Thursday, October 25, 2007

Wesley Stace's top 10 ventriloquism books

Wesley Stace, a celebrated musician and songwriter who performs under the name John Wesley Harding, is the author of two novels, Misfortune and the recently-released by George (which appeared at the Page 69 Test).

About by George, from the publisher:
In the illustrious history of the theatrical Fishers, there are two Georges. One is a peculiar but endearing 11-year-old, raised in the seedy world of `70s boarding houses and backstages, now packed off to school for the first time; the other, a garrulous ventriloquist's dummy who belonged to George's grandfather, a favorite traveling act of the British troops in World War II. The two Georges know nothing of each other — until events conspire to unite them in a search to uncover the family's deepest secrets.

While the dummy lays dusty, silent, and abandoned, his young namesake sets out to learn about his dead grandfather's past as a world-famous ventriloquist, his magical powers, and their family's curious history. Weaving the boy's tale and the puppet's 'memoirs,' by George unveils the fascinating Fisher family — its weak men, its dominant women, its disgruntled boys, and its shocking and dramatic secrets. At once bitingly funny and exquisitely tender, Stace's novel is the unforgettable journey of two young boys separated by years but driven by the same desires: to find a voice, and to be loved.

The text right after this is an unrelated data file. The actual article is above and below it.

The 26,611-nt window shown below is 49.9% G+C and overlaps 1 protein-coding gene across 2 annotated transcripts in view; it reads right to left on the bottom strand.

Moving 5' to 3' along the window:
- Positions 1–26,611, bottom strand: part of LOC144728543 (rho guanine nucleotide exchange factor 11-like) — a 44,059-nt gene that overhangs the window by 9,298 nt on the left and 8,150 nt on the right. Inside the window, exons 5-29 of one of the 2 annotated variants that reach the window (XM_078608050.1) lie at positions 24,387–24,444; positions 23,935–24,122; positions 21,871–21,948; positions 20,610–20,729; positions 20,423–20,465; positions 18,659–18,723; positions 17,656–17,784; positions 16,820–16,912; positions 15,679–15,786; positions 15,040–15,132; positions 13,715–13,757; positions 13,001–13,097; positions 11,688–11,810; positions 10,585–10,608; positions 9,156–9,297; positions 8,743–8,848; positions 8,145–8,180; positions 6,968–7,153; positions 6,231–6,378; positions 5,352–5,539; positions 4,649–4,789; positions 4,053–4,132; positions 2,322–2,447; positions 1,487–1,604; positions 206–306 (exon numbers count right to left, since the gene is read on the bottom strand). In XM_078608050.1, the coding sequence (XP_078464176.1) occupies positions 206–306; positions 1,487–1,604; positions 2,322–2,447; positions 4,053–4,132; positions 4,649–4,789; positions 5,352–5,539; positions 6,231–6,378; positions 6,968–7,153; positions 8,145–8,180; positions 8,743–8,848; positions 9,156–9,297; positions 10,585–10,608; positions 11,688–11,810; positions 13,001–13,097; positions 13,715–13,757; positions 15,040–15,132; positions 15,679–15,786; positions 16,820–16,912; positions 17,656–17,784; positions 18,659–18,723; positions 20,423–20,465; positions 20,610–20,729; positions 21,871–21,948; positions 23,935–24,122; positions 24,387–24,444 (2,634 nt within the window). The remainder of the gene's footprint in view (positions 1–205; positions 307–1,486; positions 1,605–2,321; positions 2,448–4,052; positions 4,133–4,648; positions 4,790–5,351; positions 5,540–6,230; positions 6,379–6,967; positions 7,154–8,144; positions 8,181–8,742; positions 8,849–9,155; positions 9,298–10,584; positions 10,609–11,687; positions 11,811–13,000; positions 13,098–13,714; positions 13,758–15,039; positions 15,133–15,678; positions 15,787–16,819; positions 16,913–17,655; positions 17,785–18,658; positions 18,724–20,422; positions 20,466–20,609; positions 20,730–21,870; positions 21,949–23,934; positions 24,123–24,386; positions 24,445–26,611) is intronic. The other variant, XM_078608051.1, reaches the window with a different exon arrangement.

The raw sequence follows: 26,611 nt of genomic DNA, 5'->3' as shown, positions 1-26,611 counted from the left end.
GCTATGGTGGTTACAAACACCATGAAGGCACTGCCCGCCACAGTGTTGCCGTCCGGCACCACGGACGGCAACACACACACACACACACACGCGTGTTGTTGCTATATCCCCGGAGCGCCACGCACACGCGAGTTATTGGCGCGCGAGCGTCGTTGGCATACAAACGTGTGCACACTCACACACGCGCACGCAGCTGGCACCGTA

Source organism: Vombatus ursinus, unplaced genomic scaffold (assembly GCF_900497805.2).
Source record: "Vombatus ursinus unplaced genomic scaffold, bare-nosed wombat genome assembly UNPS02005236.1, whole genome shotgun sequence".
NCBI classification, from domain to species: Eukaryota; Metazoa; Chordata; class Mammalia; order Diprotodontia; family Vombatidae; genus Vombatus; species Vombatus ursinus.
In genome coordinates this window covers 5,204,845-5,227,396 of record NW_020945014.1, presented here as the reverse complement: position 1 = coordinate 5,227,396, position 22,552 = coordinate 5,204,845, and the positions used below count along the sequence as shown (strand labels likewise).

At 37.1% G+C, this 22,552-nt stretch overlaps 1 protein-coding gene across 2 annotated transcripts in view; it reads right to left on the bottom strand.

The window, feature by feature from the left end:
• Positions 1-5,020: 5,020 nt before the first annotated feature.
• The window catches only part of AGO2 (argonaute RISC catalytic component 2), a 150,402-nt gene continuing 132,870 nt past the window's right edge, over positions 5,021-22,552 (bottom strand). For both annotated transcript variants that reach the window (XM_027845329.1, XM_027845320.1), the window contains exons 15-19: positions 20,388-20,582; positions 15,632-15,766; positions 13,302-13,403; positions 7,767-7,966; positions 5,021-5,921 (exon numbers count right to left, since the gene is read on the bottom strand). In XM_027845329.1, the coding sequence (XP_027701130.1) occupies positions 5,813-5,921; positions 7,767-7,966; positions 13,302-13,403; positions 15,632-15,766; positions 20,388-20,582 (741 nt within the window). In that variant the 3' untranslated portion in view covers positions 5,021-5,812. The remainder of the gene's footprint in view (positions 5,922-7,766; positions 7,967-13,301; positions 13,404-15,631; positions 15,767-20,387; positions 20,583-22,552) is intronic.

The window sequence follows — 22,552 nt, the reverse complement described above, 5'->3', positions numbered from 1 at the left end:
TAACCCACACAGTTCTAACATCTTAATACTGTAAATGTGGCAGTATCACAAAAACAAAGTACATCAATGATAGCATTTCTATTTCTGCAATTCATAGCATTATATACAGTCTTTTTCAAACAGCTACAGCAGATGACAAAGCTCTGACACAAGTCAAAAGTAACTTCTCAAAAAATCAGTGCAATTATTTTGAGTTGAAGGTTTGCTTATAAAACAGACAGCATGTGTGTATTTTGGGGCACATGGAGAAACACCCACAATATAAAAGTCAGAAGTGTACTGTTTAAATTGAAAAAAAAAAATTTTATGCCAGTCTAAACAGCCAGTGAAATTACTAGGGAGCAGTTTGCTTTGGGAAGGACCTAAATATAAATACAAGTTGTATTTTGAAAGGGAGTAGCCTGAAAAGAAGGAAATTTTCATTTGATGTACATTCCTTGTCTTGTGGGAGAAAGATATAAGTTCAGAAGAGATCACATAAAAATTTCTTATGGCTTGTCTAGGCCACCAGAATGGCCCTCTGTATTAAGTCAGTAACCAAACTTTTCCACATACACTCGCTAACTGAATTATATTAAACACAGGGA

Stace has now selected a "top 10 ventriloquism books" list for the Guardian, including:
Dumbstruck: A Cultural History of Ventriloquism by Steven Connor

Ventriloquism? The image that springs to mind is a dummy on a man's knee. But Dumbstruck, a serious work of scholarship, neatly written and provocatively argued, shows us the murky history of the dissociated or thrown voice, from The Oracle of Delphi, past the Bible's Witch of Endor, right up to trashy Anthony Hopkins vehicle, Magic. Despite the iconic cover photo of Michael Redgrave and wooden friend from Dead of Night, you'll find little on the dummy: the real story of ventriloquism is played out by the time Archie Andrews turns up.
Check out the novel on Stace's list that made him "wonder why there wasn't a novel where ventriloquism spoke for itself."

Read an excerpt from by George and more about the novel at Wesley Stace's website and his MySpace page.

The Page 69 Test: by George.

--Marshal Zeringue